Two billion people on earth are without clean drinking water, and this problem will only be exacerbated by the climate crisis.
Fortunately, independent businesses are working on a myriad of differing solutions. One Israeli company, Watergen, has taken advantage of the fact that the Earth’s atmosphere contains 13 billion tonnes of fresh water and developed technology that filters water vapor out of the air.
Michael Mirilashvili, the leader of Watergen, told BBC, “A big advantage of using atmospheric water is that there’s no need to build water transportation, so no worries about heavy metals in pipes for example or cleaning contaminated water from the ground or polluting the planet with plastic bottles.”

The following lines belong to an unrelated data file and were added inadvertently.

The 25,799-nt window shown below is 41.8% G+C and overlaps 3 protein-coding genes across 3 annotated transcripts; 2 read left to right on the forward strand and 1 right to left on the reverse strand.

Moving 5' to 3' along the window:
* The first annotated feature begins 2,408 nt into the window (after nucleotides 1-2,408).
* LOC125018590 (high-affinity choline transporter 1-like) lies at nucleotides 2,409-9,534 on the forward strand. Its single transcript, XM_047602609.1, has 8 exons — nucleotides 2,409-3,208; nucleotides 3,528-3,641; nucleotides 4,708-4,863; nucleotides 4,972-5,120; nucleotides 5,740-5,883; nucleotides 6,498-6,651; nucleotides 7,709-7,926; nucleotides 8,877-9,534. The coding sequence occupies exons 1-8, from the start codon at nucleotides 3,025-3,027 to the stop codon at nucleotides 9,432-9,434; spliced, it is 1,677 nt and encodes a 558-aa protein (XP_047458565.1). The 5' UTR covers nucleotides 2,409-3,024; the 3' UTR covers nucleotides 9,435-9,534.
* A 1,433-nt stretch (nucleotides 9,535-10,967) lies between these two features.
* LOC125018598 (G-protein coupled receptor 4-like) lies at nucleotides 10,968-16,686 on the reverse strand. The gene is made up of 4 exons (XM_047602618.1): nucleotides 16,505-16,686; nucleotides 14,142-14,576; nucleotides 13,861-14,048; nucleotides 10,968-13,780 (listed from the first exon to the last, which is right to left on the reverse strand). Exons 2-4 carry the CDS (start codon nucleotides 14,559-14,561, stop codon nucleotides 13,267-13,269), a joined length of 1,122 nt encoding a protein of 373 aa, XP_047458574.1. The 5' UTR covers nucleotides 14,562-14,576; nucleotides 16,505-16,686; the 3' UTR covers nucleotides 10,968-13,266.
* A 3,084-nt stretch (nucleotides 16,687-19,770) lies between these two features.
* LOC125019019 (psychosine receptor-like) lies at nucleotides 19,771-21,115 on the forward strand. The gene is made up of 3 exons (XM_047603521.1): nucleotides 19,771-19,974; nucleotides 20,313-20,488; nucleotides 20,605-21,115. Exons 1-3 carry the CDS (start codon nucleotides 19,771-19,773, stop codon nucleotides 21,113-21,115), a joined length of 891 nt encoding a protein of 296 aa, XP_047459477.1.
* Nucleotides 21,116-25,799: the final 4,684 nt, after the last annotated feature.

The technology works by quickly drawing air into the machine and using condensation to produce fresh water at the low cost of seven to 15 cents per liter. The machine does use electricity, but if this can be supplied via renewable sources, the machine would have a very little environmental impact.
Water gathered from the atmosphere still faces the issue of condensing air pollution. Although lead was banned in 1999, it is still found in UK air in 2021. However, partner researchers from Tel Aviv University proved this to be a small obstacle when they were able to extract the water to a quality set by the World Health Organization.
Watergen’s technology can provide up to 1,585 gallons of water per day and has already been used at hospitals in the Gaza Strip and villages in Central Africa.